B.C. deficit to grow by $19 billion for COVID-19 recovery spending

Pandemic-year deficit $5 billion lower than forecast

Raising more than $1,300 for the KVHS’s dementia home project, Dennis and Brenda Horwood leave Kitimat with a bang and start their new retirement journey together. (Photo supplied)
KVHS thanks local Kitimat couple for their contributions to the dementia home project

Dennis and Brenda Horwood raise $1,360 during a retirement garage sale

No increase in fees will be made by the leisure services department in the summer months. Reviews will be made again in May/June for any recommended fee adjustments in the fall. (District of Kitimat photo)
District of Kitimat halt leisure fee increases until the fall

The Leisure Services Advisory Commission recommended no increase take place at this time

Mount Elizabeth Theatre have been approved for a provision of funding by city council for up to $42,000. (Jacob Lubberts photo)
Kitimat’s multi-use theatre grant request approved for live streaming equipment

A funding commitment of up to $42,000 was granted from council to the Mount Elizabeth Theatre

A large crowd protested against COVID-19 measures at Sunset Beach in Vancouver on Tuesday, April 20, 2021. (Snapchat)
VIDEO: Large, police-patrolled crowds gather at Vancouver beach for COVID protests

Vancouver police said they patrolled the area and monitored all gatherings

(Bandstra Transportation photo)
Smithers family-owned business institution sold to publicly-traded company

Bandstra Transportation and Babine Trucking acquired by Mullen Group

FILE – The Instagram app is shown on an iPhone in Toronto on Monday, March 19, 2018. THE CANADIAN PRESS/Graeme Roy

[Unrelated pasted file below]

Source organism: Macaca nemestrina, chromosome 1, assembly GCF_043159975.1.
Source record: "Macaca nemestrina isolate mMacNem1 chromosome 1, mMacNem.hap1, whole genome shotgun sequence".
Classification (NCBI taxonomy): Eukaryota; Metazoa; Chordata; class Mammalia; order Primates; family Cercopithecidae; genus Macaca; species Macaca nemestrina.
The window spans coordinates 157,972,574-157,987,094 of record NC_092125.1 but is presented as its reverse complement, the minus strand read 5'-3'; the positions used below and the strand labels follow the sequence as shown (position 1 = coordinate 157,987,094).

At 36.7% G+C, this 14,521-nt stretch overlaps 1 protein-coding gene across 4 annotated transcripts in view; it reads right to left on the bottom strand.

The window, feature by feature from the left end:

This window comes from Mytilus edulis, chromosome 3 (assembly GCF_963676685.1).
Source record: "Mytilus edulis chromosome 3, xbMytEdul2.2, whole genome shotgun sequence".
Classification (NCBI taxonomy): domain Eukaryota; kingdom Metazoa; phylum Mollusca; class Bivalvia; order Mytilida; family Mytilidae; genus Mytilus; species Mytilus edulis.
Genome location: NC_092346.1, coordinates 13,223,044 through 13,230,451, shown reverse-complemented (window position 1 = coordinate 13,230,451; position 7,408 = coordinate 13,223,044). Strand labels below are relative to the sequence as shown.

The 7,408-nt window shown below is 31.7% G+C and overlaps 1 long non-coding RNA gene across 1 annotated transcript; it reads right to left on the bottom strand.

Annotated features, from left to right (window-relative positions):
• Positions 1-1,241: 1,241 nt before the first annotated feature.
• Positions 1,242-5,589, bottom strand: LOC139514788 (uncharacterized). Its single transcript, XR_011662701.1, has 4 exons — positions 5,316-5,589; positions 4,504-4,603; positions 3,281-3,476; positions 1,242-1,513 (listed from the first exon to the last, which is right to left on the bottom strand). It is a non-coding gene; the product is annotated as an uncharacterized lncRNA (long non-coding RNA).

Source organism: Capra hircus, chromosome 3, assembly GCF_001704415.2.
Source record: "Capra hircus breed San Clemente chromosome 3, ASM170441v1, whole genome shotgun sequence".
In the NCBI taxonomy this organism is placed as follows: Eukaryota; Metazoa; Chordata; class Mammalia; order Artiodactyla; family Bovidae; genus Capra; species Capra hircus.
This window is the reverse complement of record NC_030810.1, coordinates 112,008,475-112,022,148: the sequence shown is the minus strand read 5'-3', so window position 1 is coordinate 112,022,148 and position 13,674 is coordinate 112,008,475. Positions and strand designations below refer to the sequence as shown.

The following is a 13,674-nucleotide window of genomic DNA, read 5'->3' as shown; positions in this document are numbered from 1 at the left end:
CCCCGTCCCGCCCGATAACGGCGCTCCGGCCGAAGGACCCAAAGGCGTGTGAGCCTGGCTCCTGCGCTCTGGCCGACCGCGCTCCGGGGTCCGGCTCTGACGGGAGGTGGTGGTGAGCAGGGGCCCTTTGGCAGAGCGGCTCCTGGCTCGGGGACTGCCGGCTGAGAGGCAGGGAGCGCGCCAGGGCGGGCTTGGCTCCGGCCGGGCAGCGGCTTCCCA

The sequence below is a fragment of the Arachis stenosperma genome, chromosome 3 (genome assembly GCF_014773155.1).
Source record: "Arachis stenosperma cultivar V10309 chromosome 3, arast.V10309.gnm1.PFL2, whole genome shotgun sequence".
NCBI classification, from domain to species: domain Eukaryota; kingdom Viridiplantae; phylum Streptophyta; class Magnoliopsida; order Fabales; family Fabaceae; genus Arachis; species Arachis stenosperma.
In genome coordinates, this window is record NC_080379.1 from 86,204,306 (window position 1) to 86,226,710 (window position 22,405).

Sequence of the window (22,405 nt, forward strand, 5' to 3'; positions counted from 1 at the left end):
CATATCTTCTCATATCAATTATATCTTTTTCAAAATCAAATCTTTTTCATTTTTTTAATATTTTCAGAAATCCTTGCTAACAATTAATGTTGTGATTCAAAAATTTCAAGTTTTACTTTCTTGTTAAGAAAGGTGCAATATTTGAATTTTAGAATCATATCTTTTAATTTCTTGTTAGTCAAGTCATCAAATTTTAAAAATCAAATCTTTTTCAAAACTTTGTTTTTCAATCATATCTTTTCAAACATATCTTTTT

Judge acquits B.C. teen boy ‘set up’ on sex assault charge based on Instagram messages

The girl and her friends did not have ‘good intentions’ towards the accused, judge says

Kai Palkeinen recently helped a car stuck on the riverbed near the Big Eddy Bridge. While the car could not be saved, some of the driver’s belongings were. It’s common for vehicles to get stuck in the area due to significantly changing river levels from Revelstoke Dam. (Photo by Kai Palkeinen)
“I just sank a car’: Revelstoke resident tries to save vehicle from the Columbia River

Although it’s not permitted, the riverbed near the city is popular for off roading

Meng Wanzhou, chief financial officer of Huawei, walks down the street with an acquaintance after leaving B.C. Supreme Court during a lunch break at her extradition hearing, in Vancouver, B.C., Thursday, April 1, 2021. A judge is scheduled to release her decision today on a request to delay the final leg of hearings in Meng Wanzhou’s extradition case. THE CANADIAN PRESS/Rich Lam
B.C. judge grants Meng Wanzhou’s request to delay extradition hearings

Lawyers for Canada’s attorney general had argued there is no justification to delay proceedings in the case

B.C. Premier John Horgan announces travel restrictions between the province’s regional health authorities at the legislature, April 19, 2021. (B.C. government photo)
B.C. sees 862 more COVID-19 cases Wednesday, seven deaths

Recreational travel restrictions set to begin Friday

B.C. Finance Minister Selina Robinson is photographed following her budget speech in the legislative assembly at the provincial legislature in Victoria, Tuesday, April 20, 2021. THE CANADIAN PRESS/Chad Hipolito
B.C. budget lacks innovative drive, vision during uncertain times, say experts

Finance Minister Selina Robinson’s budget sets out to spend $8.7 billion over three years on infrastructure

Using panels kept cold by water circulating within them, B.C. researchers compared thermal comfort in 60 of the world’s most populous cities, including Toronto. (Lea Ruefenacht)
B.C. researchers use air conditioning to combat spread of COVID particles

Dr. Adam Rysanek and his team have proven a new worthwhile system – a mixture of cooling panels and natural ventilation

Most Read